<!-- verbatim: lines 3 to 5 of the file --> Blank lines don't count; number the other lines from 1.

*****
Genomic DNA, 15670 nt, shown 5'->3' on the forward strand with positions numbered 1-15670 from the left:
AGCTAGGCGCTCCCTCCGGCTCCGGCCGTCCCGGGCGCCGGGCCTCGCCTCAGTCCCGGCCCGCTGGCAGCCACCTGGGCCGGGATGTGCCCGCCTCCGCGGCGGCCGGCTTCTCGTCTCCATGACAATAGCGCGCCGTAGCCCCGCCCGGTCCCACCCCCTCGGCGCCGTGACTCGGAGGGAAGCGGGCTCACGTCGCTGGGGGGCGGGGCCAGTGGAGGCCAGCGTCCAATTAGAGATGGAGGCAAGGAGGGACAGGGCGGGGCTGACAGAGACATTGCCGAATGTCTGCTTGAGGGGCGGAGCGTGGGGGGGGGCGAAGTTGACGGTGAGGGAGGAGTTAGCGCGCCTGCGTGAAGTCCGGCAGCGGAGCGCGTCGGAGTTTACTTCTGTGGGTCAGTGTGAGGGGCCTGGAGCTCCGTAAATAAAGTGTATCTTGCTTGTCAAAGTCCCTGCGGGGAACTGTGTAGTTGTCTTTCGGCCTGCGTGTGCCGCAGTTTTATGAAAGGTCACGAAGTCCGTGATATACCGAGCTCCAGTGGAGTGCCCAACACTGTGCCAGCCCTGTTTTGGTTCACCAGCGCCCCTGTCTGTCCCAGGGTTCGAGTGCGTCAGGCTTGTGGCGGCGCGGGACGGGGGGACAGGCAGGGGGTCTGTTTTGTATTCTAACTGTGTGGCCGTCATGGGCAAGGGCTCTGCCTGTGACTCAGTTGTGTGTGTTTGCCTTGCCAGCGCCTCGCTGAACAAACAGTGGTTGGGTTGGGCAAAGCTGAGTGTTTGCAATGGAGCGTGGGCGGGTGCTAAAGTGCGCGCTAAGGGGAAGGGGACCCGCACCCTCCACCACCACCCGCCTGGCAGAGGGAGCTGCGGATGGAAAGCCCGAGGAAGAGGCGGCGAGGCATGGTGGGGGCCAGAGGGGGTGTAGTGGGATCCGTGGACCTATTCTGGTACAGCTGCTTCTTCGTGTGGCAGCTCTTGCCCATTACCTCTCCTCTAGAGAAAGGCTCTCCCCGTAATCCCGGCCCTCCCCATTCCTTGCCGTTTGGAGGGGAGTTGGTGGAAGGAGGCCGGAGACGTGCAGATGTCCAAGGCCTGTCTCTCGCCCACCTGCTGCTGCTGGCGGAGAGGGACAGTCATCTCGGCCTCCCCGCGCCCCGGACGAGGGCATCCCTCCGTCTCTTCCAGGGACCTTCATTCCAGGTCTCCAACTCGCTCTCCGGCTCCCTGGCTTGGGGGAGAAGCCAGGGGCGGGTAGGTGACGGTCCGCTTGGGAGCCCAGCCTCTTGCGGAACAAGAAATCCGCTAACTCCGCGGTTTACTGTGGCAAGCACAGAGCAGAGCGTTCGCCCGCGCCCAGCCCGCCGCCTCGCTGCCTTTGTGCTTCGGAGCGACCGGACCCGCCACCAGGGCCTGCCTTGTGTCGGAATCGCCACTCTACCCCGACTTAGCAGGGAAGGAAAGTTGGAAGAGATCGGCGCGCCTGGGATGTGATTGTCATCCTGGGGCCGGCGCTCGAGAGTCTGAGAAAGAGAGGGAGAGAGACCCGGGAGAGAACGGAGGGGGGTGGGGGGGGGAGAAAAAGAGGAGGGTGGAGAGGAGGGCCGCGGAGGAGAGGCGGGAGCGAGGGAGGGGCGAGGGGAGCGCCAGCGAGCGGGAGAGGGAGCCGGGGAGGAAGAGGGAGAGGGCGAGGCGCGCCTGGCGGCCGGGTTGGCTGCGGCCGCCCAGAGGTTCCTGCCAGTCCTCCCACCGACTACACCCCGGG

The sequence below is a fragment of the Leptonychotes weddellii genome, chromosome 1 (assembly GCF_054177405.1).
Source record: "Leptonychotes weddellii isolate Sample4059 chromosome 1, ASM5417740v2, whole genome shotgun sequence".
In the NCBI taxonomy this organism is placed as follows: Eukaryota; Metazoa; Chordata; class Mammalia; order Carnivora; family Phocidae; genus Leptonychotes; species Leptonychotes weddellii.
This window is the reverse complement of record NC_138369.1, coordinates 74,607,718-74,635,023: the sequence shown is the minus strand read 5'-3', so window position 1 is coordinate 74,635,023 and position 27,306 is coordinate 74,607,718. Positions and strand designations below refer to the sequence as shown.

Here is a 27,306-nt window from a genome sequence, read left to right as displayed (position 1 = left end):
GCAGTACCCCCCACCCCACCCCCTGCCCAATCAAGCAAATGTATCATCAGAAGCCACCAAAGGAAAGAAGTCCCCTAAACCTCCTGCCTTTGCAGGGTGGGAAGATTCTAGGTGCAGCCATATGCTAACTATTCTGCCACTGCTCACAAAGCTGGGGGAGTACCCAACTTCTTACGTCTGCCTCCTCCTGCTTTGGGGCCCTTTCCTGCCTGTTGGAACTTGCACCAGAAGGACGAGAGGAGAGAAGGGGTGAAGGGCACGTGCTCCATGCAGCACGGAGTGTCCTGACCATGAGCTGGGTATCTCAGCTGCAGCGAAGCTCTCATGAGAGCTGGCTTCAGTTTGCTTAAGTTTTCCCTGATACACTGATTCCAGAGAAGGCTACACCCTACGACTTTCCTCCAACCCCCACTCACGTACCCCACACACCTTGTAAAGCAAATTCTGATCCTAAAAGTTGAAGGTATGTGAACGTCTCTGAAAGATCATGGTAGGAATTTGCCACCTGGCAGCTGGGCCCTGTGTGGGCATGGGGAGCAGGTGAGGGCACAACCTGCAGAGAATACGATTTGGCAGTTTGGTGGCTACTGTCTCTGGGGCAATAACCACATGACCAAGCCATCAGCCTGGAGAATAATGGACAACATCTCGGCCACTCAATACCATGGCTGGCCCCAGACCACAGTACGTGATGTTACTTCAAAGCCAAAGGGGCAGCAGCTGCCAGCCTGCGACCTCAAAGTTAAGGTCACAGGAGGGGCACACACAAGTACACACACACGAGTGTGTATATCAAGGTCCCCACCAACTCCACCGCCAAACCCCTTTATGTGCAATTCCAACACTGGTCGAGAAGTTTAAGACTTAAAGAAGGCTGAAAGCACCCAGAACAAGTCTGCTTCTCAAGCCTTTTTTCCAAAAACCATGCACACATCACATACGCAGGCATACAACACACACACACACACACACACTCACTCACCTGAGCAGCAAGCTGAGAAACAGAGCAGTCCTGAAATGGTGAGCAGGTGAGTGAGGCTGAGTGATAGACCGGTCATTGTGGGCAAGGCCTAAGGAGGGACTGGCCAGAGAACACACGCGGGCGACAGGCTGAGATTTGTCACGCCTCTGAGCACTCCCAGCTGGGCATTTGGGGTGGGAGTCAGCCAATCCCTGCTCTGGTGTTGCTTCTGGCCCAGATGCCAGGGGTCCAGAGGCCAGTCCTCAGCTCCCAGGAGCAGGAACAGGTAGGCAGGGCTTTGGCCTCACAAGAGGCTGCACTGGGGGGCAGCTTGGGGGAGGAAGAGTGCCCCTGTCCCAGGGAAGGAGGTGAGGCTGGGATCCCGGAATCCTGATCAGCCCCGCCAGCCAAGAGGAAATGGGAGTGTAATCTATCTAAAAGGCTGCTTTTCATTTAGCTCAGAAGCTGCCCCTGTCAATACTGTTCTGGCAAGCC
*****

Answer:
The sequence below is a fragment of the Leptonychotes weddellii genome, chromosome 1 (assembly GCF_054177405.1).
Source record: "Leptonychotes weddellii isolate Sample4059 chromosome 1, ASM5417740v2, whole genome shotgun sequence".
In the NCBI taxonomy this organism is placed as follows: Eukaryota; Metazoa; Chordata; class Mammalia; order Carnivora; family Phocidae; genus Leptonychotes; species Leptonychotes weddellii.